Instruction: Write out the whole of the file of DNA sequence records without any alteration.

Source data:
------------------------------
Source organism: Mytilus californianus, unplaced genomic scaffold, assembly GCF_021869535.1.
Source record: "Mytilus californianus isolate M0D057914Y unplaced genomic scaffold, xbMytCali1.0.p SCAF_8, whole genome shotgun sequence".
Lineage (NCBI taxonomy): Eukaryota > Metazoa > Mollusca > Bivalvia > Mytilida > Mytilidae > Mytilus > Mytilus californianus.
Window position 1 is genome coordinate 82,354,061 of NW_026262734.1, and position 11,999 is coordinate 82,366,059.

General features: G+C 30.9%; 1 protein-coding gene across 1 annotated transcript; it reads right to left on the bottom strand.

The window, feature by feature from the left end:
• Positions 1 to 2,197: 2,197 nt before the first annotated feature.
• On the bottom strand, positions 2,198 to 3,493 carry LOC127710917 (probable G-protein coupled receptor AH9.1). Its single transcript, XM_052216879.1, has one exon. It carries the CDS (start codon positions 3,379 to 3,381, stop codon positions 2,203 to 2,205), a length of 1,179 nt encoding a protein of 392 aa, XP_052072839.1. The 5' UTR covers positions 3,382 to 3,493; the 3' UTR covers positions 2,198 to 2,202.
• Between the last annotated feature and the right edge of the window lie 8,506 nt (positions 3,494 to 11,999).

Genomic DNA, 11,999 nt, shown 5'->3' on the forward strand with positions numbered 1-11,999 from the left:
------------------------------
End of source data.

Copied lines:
Source organism: Mytilus californianus, unplaced genomic scaffold, assembly GCF_021869535.1.
Source record: "Mytilus californianus isolate M0D057914Y unplaced genomic scaffold, xbMytCali1.0.p SCAF_8, whole genome shotgun sequence".
Lineage (NCBI taxonomy): Eukaryota > Metazoa > Mollusca > Bivalvia > Mytilida > Mytilidae > Mytilus > Mytilus californianus.
Window position 1 is genome coordinate 82,354,061 of NW_026262734.1, and position 11,999 is coordinate 82,366,059.

General features: G+C 30.9%; 1 protein-coding gene across 1 annotated transcript; it reads right to left on the bottom strand.

The window, feature by feature from the left end:
• Positions 1 to 2,197: 2,197 nt before the first annotated feature.
• On the bottom strand, positions 2,198 to 3,493 carry LOC127710917 (probable G-protein coupled receptor AH9.1). Its single transcript, XM_052216879.1, has one exon. It carries the CDS (start codon positions 3,379 to 3,381, stop codon positions 2,203 to 2,205), a length of 1,179 nt encoding a protein of 392 aa, XP_052072839.1. The 5' UTR covers positions 3,382 to 3,493; the 3' UTR covers positions 2,198 to 2,202.
• Between the last annotated feature and the right edge of the window lie 8,506 nt (positions 3,494 to 11,999).

Genomic DNA, 11,999 nt, shown 5'->3' on the forward strand with positions numbered 1-11,999 from the left: